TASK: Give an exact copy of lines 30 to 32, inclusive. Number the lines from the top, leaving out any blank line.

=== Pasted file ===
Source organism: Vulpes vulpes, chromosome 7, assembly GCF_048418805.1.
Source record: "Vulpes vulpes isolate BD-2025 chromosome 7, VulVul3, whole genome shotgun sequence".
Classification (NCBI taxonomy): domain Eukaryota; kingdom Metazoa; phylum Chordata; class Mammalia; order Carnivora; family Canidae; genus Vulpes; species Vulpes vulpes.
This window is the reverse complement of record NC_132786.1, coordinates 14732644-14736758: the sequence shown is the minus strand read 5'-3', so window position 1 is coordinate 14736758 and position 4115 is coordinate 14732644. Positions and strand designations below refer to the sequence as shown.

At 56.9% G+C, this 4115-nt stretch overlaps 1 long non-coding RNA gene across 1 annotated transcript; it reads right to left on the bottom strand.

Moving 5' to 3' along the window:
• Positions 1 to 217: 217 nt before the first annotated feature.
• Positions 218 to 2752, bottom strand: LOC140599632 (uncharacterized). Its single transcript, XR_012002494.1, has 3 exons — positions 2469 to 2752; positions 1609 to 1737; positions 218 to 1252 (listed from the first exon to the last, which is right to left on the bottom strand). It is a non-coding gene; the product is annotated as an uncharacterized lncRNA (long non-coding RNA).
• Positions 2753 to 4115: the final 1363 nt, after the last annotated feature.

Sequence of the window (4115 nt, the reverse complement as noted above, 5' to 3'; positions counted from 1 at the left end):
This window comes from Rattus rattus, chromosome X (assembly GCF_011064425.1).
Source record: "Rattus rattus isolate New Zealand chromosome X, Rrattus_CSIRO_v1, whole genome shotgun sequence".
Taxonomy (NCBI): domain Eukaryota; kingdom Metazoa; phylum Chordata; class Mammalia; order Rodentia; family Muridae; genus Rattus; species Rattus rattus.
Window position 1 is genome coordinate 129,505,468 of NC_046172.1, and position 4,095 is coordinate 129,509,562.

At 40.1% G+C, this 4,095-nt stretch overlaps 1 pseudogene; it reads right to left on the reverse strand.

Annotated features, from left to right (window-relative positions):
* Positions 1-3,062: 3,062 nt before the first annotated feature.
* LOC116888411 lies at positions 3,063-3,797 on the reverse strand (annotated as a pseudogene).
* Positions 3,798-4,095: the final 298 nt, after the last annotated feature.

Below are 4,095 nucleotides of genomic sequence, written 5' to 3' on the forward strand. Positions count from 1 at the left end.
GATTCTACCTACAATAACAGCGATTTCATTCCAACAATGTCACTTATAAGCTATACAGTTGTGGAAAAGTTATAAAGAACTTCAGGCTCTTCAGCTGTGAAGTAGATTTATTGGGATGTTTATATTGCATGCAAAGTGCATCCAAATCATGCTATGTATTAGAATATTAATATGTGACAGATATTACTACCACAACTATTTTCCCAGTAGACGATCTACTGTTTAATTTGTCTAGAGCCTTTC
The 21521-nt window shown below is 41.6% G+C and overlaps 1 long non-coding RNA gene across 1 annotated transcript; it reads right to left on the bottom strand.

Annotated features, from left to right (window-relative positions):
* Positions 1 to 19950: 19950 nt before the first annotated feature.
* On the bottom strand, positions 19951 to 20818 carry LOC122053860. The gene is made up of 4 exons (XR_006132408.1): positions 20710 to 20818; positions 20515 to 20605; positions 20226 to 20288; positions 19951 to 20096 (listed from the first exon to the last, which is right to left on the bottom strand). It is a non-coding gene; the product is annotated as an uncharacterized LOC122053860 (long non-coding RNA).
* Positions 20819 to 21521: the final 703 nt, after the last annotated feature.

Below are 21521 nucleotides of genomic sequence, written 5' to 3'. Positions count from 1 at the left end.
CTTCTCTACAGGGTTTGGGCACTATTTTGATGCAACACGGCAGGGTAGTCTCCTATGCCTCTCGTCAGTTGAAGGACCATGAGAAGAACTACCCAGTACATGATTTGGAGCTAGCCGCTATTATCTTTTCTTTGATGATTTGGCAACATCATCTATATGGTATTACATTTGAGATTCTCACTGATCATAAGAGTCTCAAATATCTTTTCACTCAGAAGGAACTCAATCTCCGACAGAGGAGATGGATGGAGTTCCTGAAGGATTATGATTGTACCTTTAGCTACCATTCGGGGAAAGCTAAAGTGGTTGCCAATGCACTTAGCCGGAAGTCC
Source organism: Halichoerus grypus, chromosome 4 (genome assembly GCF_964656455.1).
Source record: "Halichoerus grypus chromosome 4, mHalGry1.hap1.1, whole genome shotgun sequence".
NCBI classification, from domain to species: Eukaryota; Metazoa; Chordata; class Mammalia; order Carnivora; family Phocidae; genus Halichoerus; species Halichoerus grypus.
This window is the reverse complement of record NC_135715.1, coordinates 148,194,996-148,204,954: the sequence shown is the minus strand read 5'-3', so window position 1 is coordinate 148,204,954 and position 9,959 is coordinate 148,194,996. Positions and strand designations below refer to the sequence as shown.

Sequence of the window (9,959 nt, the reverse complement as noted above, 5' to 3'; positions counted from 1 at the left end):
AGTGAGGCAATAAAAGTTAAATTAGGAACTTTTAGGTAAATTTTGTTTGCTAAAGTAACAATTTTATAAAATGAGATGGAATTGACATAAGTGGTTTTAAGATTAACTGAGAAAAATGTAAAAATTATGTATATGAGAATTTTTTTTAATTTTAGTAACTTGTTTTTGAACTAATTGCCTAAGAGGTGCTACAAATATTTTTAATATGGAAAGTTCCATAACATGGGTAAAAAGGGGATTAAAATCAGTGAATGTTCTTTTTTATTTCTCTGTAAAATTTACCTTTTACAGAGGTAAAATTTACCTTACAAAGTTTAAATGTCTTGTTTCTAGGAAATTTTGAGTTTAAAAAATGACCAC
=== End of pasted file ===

Source record: "Halichoerus grypus chromosome 4, mHalGry1.hap1.1, whole genome shotgun sequence".
NCBI classification, from domain to species: Eukaryota; Metazoa; Chordata; class Mammalia; order Carnivora; family Phocidae; genus Halichoerus; species Halichoerus grypus.
This window is the reverse complement of record NC_135715.1, coordinates 148,194,996-148,204,954: the sequence shown is the minus strand read 5'-3', so window position 1 is coordinate 148,204,954 and position 9,959 is coordinate 148,194,996. Positions and strand designations below refer to the sequence as shown.